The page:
Approachability: Responsibility, Transparency, Friendliness

April 9, 2012 • Newsroom Management • by

Latvian media is more transparent than ever, but some outlets find that translucence doesn’t always translate to vitality.

In an attempt to attract new readers and retain existing audiences, various types of media outlets encourage audience participation. In addition to increasing levels of approachability, editorial boards hope to show users their opinions are important while also stressing that the media is no longer something distant and abstract.

But why is the media becoming more accessible, and how will audiences be addressed using new forms of communication? More importantly, how do media representatives feel about the transition and what are the benefits for consumers?

Barriers Fall – Congratulations!

Media expert Anda Rozukalne, chair of the Riga Stradins University Communication Studies Department, advocates breaking down editorial walls to encourage society to take a more active role in their media.  Rozukalne explains that newspapers must increase transparency and create more opportunities for readers to take a hands-on role in the publishing process. Rozukalne is convinced that receptiveness can be seen as a positive trend, allowing consumers to feel like equal collaborators, but she also understands that marketing plays a role.

“The warmth of [this] relationship is easier to sell. Transparency is the new definition of objectivity: when we know how it works and what methods form the basis of the specific activity, it will be possible to evaluate how fair and responsible the process is,” Rozukalne emphasizes.

Building close cooperation with readers has been the pathway to success for the Latvian weekly women’s magazine Ieva. Summer camps organized by the magazine have helped to promote interactions between the audience and the magazine’s developers – allowing staff to better understand their readers.

Rozulakne also points out that newspapers that collaborate with their consumers are able to obtain vital information. “According to international studies, editorial boards have very little knowledge of their audience in general; they live with presumptions of what society expects from them, in addition to meeting the requirements set by their advertisers, but it has nothing to do with the reality.”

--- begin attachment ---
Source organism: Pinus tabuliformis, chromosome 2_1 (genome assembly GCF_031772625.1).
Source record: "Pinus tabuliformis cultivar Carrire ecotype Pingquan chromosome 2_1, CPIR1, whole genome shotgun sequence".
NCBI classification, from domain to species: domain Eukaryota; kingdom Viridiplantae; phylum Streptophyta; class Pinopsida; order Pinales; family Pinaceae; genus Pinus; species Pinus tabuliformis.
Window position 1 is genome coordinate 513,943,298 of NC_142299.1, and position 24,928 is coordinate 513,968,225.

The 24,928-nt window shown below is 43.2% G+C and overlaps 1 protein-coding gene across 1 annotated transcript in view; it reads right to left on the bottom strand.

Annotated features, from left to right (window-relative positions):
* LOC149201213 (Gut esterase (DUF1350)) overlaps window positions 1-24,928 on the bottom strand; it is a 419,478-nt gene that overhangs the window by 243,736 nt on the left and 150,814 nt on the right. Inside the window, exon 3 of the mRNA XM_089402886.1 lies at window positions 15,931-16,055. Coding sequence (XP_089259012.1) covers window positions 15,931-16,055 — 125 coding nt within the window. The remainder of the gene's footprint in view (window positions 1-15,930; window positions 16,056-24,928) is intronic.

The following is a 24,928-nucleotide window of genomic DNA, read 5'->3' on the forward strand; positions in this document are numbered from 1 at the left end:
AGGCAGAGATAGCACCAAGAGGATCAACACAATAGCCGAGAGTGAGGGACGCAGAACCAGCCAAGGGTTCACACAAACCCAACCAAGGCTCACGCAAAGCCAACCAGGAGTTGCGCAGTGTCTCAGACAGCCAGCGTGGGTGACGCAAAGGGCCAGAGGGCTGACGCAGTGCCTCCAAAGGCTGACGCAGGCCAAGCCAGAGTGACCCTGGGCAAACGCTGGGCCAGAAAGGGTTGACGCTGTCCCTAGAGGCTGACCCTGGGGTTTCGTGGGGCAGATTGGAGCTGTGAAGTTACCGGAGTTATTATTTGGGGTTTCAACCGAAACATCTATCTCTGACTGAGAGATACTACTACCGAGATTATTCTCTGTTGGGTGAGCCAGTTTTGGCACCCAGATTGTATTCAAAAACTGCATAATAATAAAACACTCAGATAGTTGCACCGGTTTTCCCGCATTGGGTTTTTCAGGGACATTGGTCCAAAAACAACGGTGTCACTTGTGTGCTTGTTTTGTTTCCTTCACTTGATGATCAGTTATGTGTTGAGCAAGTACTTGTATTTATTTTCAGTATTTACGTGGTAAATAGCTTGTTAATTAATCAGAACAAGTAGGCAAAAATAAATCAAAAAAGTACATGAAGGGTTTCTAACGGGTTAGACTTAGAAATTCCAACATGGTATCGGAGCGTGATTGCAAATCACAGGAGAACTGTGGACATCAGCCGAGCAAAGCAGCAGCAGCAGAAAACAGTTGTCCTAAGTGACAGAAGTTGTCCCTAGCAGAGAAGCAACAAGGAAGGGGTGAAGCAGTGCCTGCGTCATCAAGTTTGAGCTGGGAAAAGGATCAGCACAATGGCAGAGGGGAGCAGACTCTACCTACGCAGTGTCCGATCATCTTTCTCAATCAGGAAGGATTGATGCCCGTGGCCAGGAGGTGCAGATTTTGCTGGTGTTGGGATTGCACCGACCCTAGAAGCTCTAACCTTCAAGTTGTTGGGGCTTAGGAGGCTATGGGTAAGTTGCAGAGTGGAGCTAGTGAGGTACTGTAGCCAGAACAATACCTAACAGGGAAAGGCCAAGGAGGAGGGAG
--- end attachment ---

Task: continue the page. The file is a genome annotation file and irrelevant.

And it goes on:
By fostering close relationships with readers, publishers are able to increase their media responsibility and place emphasis on the quality of information and content produced.

Radio in 3D

In Latvia, Radio 101 is considered the leader in terms of approachability.  Not only are their broadcasts delivered from inside a walled glass studio located in the middle of a public square, they also stream content for free via their webpage. “From the very beginning, when the idea of the radio was born, it was pretty clear that it should be located in the middle of the city,” says Zane Peneze, developer of morning programming for Radio 101.

Peneze and colleague Edwards Svans both see transparency as a vehicle for success in radio, a vehicle that has the potential to be implemented across the globe. Nevertheless, they do not see themselves as pioneers, pointing out that there have been other attempts to create open studios in Latvia.  Radio station Rietumu radio was the first followed by Hakizaka, which transmits four live broadcasts a day from a studio in the club Kalku varti featuring contests and viewer participation.

Journalists – “Universal Soldiers”

Daily newspaper Diena (The Day) is one of a few Latvian newspapers to create new channels of communication with readers, thanks to a solid Internet platform providing readers with breaking news, video content, and live broadcasts (currently – the daily video program Dienas rits), creating serious competition for television.  Guntis Bojars, editor-in-chief of publishing house Dienas Mediji, explains, “The media looks for different ways [to increase intimacy with] their readers throughout the world. They should be unique and different. It is the most sensitive and a permanent issue, which is important for all editorial boards.”

Bojars has been called a pioneer in Latvian publishing, namely due to his new weekly magazine PiektDiena (The FriDay).  The e-magazine, available for both iPad and Android OS users, is one of a kind in Latvia and rivals many competitors worldwide. Articles are supplemented by photographs, videos and active links to external resources or social networking profiles. By offering traditional content paired with audio, video, commentary, photos and more, Bojars is offers the ultimate interactive news experience.

The Fear of Losing the Audience

While many assert this is the beginning of the transparency movement, others see current trends as the swan song of open editorial offices. Media and public relations expert Sandra Veinberga is among the researchers who disagrees with her colleagues, claiming that the period of open editorial offices has ended in most Western countries. “Their zenith was in the90s, when public podiums were made, which allowed people to express themselves for free with the hope of gaining popularity and increasing their audience. Unfortunately the majority of media outlets stopped this practice.”

Veinberga is convinced that such media activities do not develop real feedback. “Being afraid of losing their audience, media outlets begin giving gifts to their listeners by organizing concerts, offering free books and cinema tickets, organizing travel lotteries and other activities.”

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